Queen's Encyclopedia

Queen's Encyclopedia
Queen's Encyclopedia

Law Building

[photo of Sir John A. Macdonald Hall]

Completed in 1960, this building houses Queen's Faculty of Law. The building has undergone a number of renovations over the years and now features a Moot Court room, as well the Lederman Law Library.

The building was previously known as "Sir John A. Macdonald Hall, named after Sir John A. Macdonald, who grew up and practised law in Kingston and helped to found Queen's before embarking on the political career that made him Canada's first Prime Minister.

On October 19, 2020, Queen’s Board of Trustees today approved the university’s decision to remove the name “Sir John A. Macdonald” from the law school building, as recommended by Principal and Vice-Chancellor Patrick Deane following his acceptance of recommendations made by Dean Mark Walters, Dean of Faculty of Law, and a report from a special committee set up to consider the situation.

“This decision is grounded in the university’s present-day academic mission and commitment to honour the values of equity, diversity, and inclusivity and to ensure all students, faculty, and staff feel welcome within the Queen’s community,” says Principal Deane. “It also supports our commitment to take action to address systemic racism and ensure every member of our community may enjoy the benefits of our institution equally.”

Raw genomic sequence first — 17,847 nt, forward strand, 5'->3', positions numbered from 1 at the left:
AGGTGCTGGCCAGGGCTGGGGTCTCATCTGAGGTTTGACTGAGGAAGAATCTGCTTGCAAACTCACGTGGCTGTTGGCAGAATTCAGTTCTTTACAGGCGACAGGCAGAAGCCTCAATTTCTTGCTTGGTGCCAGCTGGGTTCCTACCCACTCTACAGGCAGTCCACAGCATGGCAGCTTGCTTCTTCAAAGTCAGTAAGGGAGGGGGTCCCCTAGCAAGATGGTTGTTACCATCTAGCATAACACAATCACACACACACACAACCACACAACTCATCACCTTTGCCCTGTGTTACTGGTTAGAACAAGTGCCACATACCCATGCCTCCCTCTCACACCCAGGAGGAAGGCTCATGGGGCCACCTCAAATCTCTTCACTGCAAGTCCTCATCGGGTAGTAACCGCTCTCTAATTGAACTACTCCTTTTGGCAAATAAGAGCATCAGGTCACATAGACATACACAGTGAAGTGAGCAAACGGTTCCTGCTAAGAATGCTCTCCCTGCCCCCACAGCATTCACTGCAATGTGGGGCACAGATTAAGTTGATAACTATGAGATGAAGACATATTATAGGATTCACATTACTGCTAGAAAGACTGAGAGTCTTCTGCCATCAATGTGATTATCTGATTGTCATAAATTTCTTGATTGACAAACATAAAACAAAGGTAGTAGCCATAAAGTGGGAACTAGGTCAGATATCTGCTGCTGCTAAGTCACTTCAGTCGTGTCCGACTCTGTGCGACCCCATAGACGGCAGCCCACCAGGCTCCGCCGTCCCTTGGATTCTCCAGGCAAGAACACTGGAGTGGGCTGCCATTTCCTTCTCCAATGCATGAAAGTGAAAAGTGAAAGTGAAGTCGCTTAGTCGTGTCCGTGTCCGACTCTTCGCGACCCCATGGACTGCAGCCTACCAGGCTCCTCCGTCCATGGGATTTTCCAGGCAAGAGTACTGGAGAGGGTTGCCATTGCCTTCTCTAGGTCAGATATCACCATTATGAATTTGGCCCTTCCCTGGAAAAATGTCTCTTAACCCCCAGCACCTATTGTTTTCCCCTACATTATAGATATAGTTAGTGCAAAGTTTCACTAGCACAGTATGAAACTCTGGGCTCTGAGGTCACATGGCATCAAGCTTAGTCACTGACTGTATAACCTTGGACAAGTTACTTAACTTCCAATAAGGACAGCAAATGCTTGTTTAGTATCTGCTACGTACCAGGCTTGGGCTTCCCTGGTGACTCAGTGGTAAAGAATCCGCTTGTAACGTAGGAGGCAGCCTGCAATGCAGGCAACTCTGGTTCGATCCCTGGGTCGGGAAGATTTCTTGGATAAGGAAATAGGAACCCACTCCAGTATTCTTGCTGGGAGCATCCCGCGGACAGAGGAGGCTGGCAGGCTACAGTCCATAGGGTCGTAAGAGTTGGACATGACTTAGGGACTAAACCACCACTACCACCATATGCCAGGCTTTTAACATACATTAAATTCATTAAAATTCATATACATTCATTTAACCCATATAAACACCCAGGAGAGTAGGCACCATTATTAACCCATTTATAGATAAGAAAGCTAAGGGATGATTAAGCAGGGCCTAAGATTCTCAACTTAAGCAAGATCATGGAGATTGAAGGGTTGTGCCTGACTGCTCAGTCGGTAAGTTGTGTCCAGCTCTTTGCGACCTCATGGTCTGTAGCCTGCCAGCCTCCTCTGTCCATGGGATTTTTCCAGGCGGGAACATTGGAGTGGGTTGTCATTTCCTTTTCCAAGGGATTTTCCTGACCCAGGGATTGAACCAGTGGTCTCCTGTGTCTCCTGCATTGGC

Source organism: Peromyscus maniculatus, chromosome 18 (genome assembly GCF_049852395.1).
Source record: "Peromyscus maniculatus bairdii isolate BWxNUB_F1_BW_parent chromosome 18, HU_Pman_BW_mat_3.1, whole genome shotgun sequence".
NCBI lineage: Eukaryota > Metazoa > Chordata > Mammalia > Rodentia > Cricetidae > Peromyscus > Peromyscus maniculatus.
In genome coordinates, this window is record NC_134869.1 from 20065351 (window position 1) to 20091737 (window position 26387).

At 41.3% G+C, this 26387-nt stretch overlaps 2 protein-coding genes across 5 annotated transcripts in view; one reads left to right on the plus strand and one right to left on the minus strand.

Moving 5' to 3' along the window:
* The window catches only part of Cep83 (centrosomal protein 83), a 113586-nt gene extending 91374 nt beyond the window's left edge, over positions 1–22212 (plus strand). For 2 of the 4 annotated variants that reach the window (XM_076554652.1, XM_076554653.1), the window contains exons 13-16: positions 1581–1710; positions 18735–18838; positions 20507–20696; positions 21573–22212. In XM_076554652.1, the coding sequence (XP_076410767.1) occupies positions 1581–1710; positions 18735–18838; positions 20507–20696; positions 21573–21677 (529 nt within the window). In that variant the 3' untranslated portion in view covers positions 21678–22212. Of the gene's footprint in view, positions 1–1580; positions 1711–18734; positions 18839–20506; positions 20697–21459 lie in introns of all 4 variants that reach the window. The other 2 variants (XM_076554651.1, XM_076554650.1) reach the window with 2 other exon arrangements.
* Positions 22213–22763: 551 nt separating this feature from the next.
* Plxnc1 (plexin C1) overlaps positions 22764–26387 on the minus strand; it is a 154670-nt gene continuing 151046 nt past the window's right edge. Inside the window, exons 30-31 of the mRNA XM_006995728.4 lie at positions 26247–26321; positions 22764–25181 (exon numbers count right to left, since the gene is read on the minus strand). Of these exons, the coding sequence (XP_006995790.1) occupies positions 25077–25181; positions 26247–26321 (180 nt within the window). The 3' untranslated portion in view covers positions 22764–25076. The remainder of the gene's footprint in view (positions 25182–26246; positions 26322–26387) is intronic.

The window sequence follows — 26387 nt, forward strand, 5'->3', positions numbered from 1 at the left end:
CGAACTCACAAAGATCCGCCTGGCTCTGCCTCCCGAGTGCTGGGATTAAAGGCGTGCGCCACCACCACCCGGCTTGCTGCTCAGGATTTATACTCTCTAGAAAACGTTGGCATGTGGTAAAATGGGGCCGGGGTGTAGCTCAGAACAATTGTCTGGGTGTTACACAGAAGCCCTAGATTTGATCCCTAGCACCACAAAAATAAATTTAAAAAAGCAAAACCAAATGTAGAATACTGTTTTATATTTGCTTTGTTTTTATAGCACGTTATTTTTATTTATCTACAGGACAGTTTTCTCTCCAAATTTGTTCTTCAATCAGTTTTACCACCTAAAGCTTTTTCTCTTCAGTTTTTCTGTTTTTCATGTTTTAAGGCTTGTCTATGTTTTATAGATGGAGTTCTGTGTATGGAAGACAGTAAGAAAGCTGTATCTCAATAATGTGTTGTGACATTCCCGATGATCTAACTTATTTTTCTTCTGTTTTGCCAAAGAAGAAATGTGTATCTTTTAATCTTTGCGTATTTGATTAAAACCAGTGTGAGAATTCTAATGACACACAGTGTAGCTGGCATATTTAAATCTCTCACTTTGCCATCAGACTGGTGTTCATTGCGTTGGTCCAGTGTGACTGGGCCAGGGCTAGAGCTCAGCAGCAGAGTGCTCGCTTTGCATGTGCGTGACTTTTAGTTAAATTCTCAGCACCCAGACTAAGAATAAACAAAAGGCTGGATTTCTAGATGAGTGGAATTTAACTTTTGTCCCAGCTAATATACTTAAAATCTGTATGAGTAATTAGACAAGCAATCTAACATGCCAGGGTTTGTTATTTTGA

The decision follows a two-month public consultation process that saw more than 3,000 members of the Queen’s community and others submit feedback to the Macdonald Hall Consultation Advisory Committee. The decision honours the university’s commitment to support equity, diversity, and inclusivity and the special responsibility of law schools included in the Truth and Reconciliation Commission Report.

“Sir John A. Macdonald is rightly celebrated for his central role in the founding of modern Canada and the creation of our country’s constitution. However, a more complete understanding of his legacies has emerged in recent years. In particular, we now have a richer and better understanding of the hurtful views and policies he and his government advanced in relation to Indigenous peoples and racial minorities,” said Dean Mark Walters. “What was made clear through our consultations is that the Macdonald name sends a conflicting message that interferes with the values and aspirations of the current law school and Queen’s community where Indigenous and racialized students must feel welcome and included.”